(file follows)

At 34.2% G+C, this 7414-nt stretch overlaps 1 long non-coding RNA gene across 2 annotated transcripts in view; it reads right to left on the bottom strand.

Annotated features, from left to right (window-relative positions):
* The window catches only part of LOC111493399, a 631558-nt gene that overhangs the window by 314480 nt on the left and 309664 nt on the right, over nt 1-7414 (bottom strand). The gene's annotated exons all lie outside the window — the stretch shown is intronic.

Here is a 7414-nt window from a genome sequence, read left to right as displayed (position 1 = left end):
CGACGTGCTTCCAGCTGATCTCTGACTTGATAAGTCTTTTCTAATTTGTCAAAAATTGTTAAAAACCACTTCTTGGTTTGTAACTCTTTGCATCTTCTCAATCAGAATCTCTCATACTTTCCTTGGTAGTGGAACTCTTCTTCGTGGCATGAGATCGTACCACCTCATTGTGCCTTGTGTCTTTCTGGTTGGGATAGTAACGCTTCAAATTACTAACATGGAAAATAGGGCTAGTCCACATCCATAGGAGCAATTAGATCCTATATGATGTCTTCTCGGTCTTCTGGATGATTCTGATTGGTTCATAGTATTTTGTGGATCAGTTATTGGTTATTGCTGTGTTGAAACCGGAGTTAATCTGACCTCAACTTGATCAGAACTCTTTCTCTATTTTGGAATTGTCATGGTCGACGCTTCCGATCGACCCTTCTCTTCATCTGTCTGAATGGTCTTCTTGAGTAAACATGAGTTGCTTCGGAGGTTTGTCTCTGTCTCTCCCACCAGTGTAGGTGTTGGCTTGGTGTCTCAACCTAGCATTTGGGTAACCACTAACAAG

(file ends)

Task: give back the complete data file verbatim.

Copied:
At 34.2% G+C, this 7414-nt stretch overlaps 1 long non-coding RNA gene across 2 annotated transcripts in view; it reads right to left on the bottom strand.

Annotated features, from left to right (window-relative positions):
* The window catches only part of LOC111493399, a 631558-nt gene that overhangs the window by 314480 nt on the left and 309664 nt on the right, over nt 1-7414 (bottom strand). The gene's annotated exons all lie outside the window — the stretch shown is intronic.

Here is a 7414-nt window from a genome sequence, read left to right as displayed (position 1 = left end):
CGACGTGCTTCCAGCTGATCTCTGACTTGATAAGTCTTTTCTAATTTGTCAAAAATTGTTAAAAACCACTTCTTGGTTTGTAACTCTTTGCATCTTCTCAATCAGAATCTCTCATACTTTCCTTGGTAGTGGAACTCTTCTTCGTGGCATGAGATCGTACCACCTCATTGTGCCTTGTGTCTTTCTGGTTGGGATAGTAACGCTTCAAATTACTAACATGGAAAATAGGGCTAGTCCACATCCATAGGAGCAATTAGATCCTATATGATGTCTTCTCGGTCTTCTGGATGATTCTGATTGGTTCATAGTATTTTGTGGATCAGTTATTGGTTATTGCTGTGTTGAAACCGGAGTTAATCTGACCTCAACTTGATCAGAACTCTTTCTCTATTTTGGAATTGTCATGGTCGACGCTTCCGATCGACCCTTCTCTTCATCTGTCTGAATGGTCTTCTTGAGTAAACATGAGTTGCTTCGGAGGTTTGTCTCTGTCTCTCCCACCAGTGTAGGTGTTGGCTTGGTGTCTCAACCTAGCATTTGGGTAACCACTAACAAG